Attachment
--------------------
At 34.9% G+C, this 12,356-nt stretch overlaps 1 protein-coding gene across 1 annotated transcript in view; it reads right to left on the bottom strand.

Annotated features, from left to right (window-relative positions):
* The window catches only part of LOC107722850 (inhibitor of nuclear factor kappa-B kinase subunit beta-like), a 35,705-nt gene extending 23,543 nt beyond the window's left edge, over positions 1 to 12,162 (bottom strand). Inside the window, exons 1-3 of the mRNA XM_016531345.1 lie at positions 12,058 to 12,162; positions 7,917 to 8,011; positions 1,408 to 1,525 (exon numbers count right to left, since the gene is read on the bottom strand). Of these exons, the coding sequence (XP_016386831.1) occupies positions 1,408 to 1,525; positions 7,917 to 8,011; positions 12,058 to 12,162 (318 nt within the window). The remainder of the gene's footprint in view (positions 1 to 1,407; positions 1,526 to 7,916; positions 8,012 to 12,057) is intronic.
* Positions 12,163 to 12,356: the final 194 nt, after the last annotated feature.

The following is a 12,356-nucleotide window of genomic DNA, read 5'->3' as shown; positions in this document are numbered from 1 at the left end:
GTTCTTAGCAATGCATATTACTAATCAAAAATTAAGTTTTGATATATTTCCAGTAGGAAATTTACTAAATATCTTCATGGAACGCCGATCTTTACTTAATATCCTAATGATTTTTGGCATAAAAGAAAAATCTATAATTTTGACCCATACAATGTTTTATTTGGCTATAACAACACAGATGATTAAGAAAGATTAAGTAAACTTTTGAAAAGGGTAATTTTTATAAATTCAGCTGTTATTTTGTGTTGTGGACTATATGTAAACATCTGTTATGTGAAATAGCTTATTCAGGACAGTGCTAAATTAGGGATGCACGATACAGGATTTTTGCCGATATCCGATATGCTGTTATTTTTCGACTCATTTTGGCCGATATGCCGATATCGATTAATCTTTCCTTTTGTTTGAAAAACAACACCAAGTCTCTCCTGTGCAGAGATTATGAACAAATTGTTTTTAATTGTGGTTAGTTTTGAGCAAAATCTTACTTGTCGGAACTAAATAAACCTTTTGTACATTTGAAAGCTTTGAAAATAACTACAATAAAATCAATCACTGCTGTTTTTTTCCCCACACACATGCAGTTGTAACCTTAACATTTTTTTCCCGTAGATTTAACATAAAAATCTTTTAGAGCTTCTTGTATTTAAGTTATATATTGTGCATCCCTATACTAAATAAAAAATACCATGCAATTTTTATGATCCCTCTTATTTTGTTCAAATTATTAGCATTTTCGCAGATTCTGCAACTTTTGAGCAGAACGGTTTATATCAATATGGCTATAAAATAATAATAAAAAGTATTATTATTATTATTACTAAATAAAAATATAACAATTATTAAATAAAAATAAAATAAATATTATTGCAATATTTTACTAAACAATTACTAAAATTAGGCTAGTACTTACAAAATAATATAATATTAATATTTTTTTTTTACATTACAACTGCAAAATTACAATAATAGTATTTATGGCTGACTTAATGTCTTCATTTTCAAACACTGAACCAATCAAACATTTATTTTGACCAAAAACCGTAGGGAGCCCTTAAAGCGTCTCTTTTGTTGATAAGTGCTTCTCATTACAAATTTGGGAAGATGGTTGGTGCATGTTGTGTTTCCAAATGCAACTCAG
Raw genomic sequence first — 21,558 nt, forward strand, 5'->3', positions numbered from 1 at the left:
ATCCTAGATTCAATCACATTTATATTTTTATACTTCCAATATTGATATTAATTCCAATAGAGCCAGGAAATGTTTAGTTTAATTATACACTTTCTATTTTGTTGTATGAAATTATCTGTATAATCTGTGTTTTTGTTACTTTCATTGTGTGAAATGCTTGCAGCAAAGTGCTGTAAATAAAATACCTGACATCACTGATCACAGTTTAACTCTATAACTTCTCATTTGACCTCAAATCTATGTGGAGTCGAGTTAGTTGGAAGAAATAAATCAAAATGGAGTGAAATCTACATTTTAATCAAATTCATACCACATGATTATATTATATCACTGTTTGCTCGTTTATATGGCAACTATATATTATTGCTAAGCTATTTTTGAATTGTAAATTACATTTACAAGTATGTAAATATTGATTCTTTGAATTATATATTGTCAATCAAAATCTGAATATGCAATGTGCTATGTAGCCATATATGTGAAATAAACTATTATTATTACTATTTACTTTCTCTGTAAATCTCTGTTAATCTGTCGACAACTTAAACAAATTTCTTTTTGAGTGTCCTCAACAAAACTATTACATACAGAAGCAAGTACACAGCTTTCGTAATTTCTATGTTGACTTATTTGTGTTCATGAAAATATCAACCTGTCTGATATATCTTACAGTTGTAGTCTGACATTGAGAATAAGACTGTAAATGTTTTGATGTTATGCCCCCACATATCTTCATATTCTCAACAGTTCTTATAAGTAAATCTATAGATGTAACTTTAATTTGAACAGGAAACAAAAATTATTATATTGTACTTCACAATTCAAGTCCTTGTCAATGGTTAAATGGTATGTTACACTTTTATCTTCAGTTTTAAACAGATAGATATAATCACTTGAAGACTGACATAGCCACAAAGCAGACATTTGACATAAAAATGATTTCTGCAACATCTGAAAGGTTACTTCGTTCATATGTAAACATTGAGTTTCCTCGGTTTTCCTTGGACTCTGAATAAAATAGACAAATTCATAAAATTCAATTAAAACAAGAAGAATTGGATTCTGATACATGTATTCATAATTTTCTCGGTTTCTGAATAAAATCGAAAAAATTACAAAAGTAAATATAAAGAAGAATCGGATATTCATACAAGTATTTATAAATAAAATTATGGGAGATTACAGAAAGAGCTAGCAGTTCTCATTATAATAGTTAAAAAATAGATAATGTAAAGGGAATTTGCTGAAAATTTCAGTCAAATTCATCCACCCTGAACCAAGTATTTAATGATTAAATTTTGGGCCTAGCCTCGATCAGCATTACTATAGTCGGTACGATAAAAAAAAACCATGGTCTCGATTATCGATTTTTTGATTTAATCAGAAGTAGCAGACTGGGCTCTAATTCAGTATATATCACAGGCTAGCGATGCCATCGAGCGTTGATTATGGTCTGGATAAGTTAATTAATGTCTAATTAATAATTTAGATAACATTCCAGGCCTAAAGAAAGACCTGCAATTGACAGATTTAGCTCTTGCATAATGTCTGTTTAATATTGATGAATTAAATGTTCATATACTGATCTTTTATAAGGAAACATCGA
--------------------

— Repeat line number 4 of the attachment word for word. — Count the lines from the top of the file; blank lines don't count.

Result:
* Positions 12,163 to 12,356: the final 194 nt, after the last annotated feature.